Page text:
Vol. XXVI, 4th Quarter
October – December 2008
At a time when a sizeable portion of the country’s brain and brawn goes overseas, returning Filipino scientists who share their expertise with home based counterparts is a cool change.
“Instead of stopping our scientists from being trained or from working abroad, we encourage them to go back,” Department of Science and Technology Asst. Sec. Maria Lourdes Orijola says. “This is called ‘brain cycle.’” Orijola manages DOST’s Balik Scientist Program.
Since BSP’s revitalization in 2007, about 40 foreign-based scientists went back and shared their expertise to the academe, research institutions, and general public.
DOST Sec. Estrella Alabastro said it is important for scientists to go abroad for training, work, or education “because they learn new things.”
“If they don’t go out, they will not be in the same level of competence as what they have now,” Alabastro noted. Since the country’s level of development is dependent on the level of development of our scientists and engineers, it is important that they are at par with foreign counterparts, she adds.
Professional groups such as the Philippine American Academy of Science and Engineering (PAASE) recommend Balik Scientists to DOST. When accepted into the program, Balik Scientists are posted in research institutions or universities doing research, teaching, or holding seminars, forums, lectures, and other related activities.
Such knowledge sharing process enhances the country’s science and technology workers in the academe and in private and public institutions, Orijola explains. This will hasten the flow of technologies and fire up the development of new and important technologies that the country needs for development and progress, she adds.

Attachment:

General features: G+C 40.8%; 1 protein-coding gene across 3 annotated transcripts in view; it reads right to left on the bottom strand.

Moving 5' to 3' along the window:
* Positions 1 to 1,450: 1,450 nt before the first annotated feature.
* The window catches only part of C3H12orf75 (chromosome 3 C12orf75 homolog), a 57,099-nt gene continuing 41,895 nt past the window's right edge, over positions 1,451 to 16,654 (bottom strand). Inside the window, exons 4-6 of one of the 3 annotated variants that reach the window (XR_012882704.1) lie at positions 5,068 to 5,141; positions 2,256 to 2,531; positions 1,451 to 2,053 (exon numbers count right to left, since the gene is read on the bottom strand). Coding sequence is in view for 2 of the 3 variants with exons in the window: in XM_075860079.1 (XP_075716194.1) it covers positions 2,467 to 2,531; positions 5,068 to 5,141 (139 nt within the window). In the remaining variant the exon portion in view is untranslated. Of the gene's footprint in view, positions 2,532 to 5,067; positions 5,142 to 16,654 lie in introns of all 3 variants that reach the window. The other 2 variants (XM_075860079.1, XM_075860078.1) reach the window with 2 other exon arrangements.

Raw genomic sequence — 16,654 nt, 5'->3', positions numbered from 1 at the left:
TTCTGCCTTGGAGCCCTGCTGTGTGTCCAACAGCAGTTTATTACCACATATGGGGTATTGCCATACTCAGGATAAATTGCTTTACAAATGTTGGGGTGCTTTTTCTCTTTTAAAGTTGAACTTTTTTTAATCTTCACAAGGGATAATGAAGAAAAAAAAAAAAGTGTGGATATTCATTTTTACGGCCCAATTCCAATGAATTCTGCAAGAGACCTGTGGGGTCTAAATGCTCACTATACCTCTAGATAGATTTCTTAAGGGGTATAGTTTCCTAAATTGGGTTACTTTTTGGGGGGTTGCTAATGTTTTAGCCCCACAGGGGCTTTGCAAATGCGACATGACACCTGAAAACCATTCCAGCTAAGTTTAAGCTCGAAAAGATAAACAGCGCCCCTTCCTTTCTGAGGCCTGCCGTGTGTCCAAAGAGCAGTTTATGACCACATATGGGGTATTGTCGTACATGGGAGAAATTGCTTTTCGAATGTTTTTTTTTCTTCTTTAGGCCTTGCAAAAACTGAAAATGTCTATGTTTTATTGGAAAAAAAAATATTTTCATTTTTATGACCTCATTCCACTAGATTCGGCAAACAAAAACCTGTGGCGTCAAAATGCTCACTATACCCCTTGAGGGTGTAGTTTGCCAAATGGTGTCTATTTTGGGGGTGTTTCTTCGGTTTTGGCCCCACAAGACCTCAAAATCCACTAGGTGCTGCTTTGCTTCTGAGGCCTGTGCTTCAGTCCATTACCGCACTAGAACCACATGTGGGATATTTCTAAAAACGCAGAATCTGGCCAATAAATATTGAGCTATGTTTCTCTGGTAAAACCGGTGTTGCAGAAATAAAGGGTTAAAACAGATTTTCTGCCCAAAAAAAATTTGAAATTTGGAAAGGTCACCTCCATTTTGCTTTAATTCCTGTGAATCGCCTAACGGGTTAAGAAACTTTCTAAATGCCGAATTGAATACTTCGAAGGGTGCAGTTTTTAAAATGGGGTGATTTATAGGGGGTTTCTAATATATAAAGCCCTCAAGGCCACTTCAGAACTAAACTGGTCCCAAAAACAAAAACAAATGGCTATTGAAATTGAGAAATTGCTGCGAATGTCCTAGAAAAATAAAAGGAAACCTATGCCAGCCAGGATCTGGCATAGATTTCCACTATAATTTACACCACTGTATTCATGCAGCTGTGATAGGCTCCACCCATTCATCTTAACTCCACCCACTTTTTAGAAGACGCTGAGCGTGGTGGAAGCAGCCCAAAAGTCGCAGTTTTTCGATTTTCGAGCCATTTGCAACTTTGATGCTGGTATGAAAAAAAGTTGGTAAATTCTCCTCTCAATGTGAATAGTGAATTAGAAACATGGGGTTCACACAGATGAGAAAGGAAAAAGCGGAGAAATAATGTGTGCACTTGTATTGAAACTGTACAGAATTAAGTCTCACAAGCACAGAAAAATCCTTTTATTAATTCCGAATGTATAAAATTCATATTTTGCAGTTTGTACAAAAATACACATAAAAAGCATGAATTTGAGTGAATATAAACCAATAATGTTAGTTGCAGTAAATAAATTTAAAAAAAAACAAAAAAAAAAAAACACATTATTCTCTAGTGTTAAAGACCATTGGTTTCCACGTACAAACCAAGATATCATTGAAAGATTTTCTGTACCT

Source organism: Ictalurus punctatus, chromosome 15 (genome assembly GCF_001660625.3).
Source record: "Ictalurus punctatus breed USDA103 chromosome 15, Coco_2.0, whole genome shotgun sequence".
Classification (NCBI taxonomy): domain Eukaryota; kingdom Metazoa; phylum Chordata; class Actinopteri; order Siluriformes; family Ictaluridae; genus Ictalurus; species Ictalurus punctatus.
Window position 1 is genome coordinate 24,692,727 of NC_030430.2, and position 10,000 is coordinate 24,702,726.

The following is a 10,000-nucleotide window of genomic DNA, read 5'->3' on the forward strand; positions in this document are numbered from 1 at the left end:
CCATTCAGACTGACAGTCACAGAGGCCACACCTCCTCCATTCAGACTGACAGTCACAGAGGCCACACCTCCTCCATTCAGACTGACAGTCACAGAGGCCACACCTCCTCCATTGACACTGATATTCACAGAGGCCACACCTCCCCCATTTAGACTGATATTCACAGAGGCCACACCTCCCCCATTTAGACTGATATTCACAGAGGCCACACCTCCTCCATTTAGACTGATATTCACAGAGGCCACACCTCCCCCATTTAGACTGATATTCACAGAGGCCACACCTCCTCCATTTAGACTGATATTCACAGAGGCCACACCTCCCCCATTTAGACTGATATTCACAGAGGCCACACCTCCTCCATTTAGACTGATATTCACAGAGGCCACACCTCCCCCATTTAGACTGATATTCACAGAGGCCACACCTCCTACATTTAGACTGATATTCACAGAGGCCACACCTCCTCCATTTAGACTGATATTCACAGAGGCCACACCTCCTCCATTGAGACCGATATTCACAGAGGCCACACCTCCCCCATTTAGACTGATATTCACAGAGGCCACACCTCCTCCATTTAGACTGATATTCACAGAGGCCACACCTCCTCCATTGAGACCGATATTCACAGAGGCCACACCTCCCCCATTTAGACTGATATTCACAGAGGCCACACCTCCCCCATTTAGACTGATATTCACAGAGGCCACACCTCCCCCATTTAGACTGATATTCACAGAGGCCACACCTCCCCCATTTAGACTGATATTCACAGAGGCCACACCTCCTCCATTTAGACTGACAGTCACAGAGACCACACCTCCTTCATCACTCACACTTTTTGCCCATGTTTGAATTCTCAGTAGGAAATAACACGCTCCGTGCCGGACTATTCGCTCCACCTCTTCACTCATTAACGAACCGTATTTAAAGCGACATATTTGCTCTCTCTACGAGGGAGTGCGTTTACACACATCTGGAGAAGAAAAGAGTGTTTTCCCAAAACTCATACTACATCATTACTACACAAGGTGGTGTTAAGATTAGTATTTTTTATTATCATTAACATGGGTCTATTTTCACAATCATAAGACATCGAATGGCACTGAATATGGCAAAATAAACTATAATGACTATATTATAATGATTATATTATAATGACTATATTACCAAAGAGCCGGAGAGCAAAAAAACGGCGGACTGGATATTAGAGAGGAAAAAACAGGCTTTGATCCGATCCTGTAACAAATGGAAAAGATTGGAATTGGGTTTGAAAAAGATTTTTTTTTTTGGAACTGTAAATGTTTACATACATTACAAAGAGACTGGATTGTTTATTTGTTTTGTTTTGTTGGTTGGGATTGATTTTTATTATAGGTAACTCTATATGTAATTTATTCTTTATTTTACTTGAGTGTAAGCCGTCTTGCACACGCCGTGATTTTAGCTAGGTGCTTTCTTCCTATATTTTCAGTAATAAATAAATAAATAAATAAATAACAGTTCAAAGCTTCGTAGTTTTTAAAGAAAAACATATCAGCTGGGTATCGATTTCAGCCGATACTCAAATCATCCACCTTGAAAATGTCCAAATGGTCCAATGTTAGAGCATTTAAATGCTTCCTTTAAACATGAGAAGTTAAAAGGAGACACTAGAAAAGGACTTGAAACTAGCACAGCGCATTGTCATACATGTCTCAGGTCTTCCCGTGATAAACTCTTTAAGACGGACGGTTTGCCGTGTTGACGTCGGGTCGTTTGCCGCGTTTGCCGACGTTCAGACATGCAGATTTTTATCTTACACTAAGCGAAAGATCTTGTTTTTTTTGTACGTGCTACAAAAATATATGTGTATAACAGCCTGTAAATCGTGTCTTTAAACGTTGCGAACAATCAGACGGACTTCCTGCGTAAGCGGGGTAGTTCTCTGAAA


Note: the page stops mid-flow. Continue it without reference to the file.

Current priorities under the program are scientists in the fields of alternative energy, biotechnology, information and communication technology, environment, and health and medical products. Balik scientists can opt to go on long-term two-year or short-term month-long program. The short-term scheme can be availed several times and accommodates scientists who have difficulty in staying away from their overseas stations for long periods.
“We have loosened up several requirements to make (BSP) invitations easier,” Orijola reveals.
The staggered short-term arrangement is an example of said adjustments. In special cases, the BSP already considers scientists without graduate degrees but with highly specialized skills that are in line with DOST’s priority areas.
However, the BSP does not accept applicants who are recipients of other grants that require them to come back to the country except when they are holders or exchange visitor’s visa, such as J-1 of the US, or when a scientist’s training was self-solicited with no fi nancial or service obligation with any private or public institution in the country.
[For application criteria, requirements and procedures, and other information, please contact the Balik Scientist Program secretariat at telefax (+632) 837-2940, or email email@example.com or firstname.lastname@example.org, or log on to http://bsp.dost.gov.ph, or write the Balik Scientist Program, Office of the Assistant Secretary, DOST Compound, Gen. Santos Avenue, Bicutan, Taguig City.